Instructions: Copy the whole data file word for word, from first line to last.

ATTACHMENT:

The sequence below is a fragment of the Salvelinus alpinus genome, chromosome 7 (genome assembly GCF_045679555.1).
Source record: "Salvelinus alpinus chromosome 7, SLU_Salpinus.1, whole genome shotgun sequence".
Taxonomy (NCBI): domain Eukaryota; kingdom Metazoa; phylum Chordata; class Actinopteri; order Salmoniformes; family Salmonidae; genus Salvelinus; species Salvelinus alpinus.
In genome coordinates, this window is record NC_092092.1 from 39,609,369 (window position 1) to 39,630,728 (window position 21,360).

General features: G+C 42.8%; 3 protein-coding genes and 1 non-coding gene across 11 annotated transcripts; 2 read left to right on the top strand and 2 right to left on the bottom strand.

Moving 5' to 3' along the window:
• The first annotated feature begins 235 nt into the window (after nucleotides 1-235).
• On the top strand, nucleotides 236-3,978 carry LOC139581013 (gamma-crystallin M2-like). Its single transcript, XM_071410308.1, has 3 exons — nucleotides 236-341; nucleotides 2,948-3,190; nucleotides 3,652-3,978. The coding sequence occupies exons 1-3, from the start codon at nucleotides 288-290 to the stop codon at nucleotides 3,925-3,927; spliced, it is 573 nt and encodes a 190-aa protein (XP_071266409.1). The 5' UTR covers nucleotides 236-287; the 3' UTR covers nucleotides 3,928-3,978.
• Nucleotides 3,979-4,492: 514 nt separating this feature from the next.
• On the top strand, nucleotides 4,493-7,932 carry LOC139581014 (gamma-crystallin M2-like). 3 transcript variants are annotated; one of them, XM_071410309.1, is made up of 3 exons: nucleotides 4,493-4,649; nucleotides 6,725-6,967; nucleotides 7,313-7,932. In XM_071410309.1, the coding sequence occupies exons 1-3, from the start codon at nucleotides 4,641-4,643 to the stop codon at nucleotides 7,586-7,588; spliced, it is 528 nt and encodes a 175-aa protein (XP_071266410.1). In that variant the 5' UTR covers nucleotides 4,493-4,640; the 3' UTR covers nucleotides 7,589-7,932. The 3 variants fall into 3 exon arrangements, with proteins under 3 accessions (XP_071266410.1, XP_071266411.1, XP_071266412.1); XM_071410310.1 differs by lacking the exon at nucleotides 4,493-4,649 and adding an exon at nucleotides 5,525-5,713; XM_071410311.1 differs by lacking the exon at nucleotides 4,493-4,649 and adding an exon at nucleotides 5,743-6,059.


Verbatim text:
The sequence below is a fragment of the Salvelinus alpinus genome, chromosome 7 (genome assembly GCF_045679555.1).
Source record: "Salvelinus alpinus chromosome 7, SLU_Salpinus.1, whole genome shotgun sequence".
Taxonomy (NCBI): domain Eukaryota; kingdom Metazoa; phylum Chordata; class Actinopteri; order Salmoniformes; family Salmonidae; genus Salvelinus; species Salvelinus alpinus.
In genome coordinates, this window is record NC_092092.1 from 39,609,369 (window position 1) to 39,630,728 (window position 21,360).

General features: G+C 42.8%; 3 protein-coding genes and 1 non-coding gene across 11 annotated transcripts; 2 read left to right on the top strand and 2 right to left on the bottom strand.

Moving 5' to 3' along the window:
• The first annotated feature begins 235 nt into the window (after nucleotides 1-235).
• On the top strand, nucleotides 236-3,978 carry LOC139581013 (gamma-crystallin M2-like). Its single transcript, XM_071410308.1, has 3 exons — nucleotides 236-341; nucleotides 2,948-3,190; nucleotides 3,652-3,978. The coding sequence occupies exons 1-3, from the start codon at nucleotides 288-290 to the stop codon at nucleotides 3,925-3,927; spliced, it is 573 nt and encodes a 190-aa protein (XP_071266409.1). The 5' UTR covers nucleotides 236-287; the 3' UTR covers nucleotides 3,928-3,978.
• Nucleotides 3,979-4,492: 514 nt separating this feature from the next.
• On the top strand, nucleotides 4,493-7,932 carry LOC139581014 (gamma-crystallin M2-like). 3 transcript variants are annotated; one of them, XM_071410309.1, is made up of 3 exons: nucleotides 4,493-4,649; nucleotides 6,725-6,967; nucleotides 7,313-7,932. In XM_071410309.1, the coding sequence occupies exons 1-3, from the start codon at nucleotides 4,641-4,643 to the stop codon at nucleotides 7,586-7,588; spliced, it is 528 nt and encodes a 175-aa protein (XP_071266410.1). In that variant the 5' UTR covers nucleotides 4,493-4,640; the 3' UTR covers nucleotides 7,589-7,932. The 3 variants fall into 3 exon arrangements, with proteins under 3 accessions (XP_071266410.1, XP_071266411.1, XP_071266412.1); XM_071410310.1 differs by lacking the exon at nucleotides 4,493-4,649 and adding an exon at nucleotides 5,525-5,713; XM_071410311.1 differs by lacking the exon at nucleotides 4,493-4,649 and adding an exon at nucleotides 5,743-6,059.